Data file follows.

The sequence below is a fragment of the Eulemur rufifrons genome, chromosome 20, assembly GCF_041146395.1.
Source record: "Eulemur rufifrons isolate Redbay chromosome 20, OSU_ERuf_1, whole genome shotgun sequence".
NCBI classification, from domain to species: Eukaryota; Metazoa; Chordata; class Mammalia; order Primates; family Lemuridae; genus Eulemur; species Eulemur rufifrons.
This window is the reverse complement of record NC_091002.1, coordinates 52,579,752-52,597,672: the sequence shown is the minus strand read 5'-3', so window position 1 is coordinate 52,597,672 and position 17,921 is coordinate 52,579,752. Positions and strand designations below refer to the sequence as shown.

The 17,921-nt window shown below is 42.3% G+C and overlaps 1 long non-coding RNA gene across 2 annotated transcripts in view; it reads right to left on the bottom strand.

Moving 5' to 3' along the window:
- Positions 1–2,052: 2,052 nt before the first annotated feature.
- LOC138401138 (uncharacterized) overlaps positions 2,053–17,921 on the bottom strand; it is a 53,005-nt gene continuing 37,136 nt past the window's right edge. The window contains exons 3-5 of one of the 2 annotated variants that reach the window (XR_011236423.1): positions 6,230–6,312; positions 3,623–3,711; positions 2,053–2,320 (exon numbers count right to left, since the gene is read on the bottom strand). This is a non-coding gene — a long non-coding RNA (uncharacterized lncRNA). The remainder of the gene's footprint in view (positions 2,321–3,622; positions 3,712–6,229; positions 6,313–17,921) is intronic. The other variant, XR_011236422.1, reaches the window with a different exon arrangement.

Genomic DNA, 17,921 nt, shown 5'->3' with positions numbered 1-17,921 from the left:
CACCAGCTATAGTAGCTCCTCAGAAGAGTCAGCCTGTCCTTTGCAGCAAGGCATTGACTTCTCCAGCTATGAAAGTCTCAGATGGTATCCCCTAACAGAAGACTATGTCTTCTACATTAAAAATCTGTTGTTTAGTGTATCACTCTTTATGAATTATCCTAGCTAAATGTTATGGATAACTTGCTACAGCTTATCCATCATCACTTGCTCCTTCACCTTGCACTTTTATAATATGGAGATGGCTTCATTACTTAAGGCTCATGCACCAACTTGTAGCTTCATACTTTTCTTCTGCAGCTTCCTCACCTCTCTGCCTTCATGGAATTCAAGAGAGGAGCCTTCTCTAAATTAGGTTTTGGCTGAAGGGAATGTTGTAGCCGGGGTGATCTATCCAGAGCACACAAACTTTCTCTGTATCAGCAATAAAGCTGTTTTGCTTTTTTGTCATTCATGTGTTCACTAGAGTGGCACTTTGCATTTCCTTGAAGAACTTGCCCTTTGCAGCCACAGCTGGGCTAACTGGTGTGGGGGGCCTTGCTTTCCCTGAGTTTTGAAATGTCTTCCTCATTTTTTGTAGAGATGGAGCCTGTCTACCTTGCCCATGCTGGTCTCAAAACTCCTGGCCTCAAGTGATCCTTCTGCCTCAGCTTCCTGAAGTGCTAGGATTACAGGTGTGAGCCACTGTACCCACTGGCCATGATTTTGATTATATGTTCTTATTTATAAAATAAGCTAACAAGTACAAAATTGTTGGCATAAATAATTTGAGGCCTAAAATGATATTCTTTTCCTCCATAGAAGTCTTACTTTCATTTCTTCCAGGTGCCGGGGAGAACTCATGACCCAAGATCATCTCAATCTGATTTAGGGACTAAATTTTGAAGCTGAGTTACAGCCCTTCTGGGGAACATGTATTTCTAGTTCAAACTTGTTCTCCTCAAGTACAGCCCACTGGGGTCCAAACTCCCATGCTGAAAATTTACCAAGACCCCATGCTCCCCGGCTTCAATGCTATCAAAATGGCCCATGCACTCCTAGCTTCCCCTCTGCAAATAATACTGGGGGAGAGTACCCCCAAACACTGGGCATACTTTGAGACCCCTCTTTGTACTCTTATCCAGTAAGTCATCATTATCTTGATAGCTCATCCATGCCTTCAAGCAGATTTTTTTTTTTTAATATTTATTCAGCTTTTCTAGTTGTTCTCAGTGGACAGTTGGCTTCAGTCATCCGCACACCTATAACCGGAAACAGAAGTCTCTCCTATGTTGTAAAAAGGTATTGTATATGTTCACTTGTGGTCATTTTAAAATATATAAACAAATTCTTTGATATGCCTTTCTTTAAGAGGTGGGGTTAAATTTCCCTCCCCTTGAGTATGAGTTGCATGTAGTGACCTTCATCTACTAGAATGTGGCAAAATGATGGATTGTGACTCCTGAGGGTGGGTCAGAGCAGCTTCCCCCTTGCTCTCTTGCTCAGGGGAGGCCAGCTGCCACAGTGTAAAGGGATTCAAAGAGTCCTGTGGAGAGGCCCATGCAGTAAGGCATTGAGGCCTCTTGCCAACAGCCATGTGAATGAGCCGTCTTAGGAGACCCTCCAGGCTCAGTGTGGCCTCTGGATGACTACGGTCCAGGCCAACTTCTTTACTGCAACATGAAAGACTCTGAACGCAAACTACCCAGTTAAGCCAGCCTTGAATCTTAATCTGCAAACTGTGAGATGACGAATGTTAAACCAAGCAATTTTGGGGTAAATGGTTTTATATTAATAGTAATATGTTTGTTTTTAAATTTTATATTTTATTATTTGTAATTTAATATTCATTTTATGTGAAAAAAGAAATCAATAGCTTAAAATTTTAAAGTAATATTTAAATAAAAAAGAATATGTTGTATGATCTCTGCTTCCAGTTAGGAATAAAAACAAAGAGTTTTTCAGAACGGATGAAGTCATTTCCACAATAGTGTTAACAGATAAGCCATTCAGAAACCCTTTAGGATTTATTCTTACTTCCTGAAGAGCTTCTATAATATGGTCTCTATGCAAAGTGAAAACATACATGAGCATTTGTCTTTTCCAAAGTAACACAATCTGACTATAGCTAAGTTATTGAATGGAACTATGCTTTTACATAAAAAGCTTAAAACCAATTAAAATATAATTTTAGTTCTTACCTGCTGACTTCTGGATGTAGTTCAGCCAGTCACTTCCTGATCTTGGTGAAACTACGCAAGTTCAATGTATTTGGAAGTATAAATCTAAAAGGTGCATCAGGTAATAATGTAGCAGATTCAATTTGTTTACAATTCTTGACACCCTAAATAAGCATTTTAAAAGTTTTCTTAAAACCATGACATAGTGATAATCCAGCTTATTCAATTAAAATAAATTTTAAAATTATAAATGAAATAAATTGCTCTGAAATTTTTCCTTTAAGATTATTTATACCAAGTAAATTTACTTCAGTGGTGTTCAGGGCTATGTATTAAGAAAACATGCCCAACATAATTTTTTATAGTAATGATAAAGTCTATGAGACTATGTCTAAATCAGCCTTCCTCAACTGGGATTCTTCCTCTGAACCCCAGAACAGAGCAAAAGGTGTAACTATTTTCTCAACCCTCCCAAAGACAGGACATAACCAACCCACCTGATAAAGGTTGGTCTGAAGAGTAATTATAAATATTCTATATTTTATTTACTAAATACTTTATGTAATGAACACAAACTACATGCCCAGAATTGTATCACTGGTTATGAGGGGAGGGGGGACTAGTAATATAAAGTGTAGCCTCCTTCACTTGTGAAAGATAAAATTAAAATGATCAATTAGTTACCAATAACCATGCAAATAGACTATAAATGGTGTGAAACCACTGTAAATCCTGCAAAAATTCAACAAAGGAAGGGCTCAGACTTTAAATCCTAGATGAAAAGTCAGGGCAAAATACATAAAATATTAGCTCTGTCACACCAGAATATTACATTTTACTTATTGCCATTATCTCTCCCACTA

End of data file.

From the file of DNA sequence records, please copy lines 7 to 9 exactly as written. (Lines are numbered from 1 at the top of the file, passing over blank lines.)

- Positions 1–2,052: 2,052 nt before the first annotated feature.
- LOC138401138 (uncharacterized) overlaps positions 2,053–17,921 on the bottom strand; it is a 53,005-nt gene continuing 37,136 nt past the window's right edge. The window contains exons 3-5 of one of the 2 annotated variants that reach the window (XR_011236423.1): positions 6,230–6,312; positions 3,623–3,711; positions 2,053–2,320 (exon numbers count right to left, since the gene is read on the bottom strand). This is a non-coding gene — a long non-coding RNA (uncharacterized lncRNA). The remainder of the gene's footprint in view (positions 2,321–3,622; positions 3,712–6,229; positions 6,313–17,921) is intronic. The other variant, XR_011236422.1, reaches the window with a different exon arrangement.

Genomic DNA, 17,921 nt, shown 5'->3' with positions numbered 1-17,921 from the left: